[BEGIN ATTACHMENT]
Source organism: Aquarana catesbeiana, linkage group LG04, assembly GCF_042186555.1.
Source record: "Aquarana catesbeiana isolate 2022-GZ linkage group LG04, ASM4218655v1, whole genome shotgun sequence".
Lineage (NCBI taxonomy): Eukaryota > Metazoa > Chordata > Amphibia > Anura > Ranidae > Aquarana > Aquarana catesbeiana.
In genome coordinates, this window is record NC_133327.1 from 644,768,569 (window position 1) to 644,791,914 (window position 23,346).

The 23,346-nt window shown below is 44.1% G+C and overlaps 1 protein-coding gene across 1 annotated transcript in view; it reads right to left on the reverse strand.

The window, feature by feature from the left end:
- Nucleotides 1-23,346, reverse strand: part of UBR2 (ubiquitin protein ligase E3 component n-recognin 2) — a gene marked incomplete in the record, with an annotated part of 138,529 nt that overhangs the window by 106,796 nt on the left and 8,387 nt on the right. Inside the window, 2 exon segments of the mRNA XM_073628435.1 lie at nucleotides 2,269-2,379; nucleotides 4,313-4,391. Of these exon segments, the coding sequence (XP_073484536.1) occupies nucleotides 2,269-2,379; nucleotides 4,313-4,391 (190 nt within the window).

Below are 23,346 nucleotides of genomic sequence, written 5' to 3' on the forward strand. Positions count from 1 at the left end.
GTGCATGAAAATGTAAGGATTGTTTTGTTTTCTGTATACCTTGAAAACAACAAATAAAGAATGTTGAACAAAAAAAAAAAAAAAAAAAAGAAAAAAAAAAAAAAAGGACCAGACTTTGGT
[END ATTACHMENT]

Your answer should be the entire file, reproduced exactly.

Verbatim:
Source organism: Aquarana catesbeiana, linkage group LG04, assembly GCF_042186555.1.
Source record: "Aquarana catesbeiana isolate 2022-GZ linkage group LG04, ASM4218655v1, whole genome shotgun sequence".
Lineage (NCBI taxonomy): Eukaryota > Metazoa > Chordata > Amphibia > Anura > Ranidae > Aquarana > Aquarana catesbeiana.
In genome coordinates, this window is record NC_133327.1 from 644,768,569 (window position 1) to 644,791,914 (window position 23,346).

The 23,346-nt window shown below is 44.1% G+C and overlaps 1 protein-coding gene across 1 annotated transcript in view; it reads right to left on the reverse strand.

The window, feature by feature from the left end:
- Nucleotides 1-23,346, reverse strand: part of UBR2 (ubiquitin protein ligase E3 component n-recognin 2) — a gene marked incomplete in the record, with an annotated part of 138,529 nt that overhangs the window by 106,796 nt on the left and 8,387 nt on the right. Inside the window, 2 exon segments of the mRNA XM_073628435.1 lie at nucleotides 2,269-2,379; nucleotides 4,313-4,391. Of these exon segments, the coding sequence (XP_073484536.1) occupies nucleotides 2,269-2,379; nucleotides 4,313-4,391 (190 nt within the window).

Below are 23,346 nucleotides of genomic sequence, written 5' to 3' on the forward strand. Positions count from 1 at the left end.
GTGCATGAAAATGTAAGGATTGTTTTGTTTTCTGTATACCTTGAAAACAACAAATAAAGAATGTTGAACAAAAAAAAAAAAAAAAAAAAGAAAAAAAAAAAAAAAGGACCAGACTTTGGT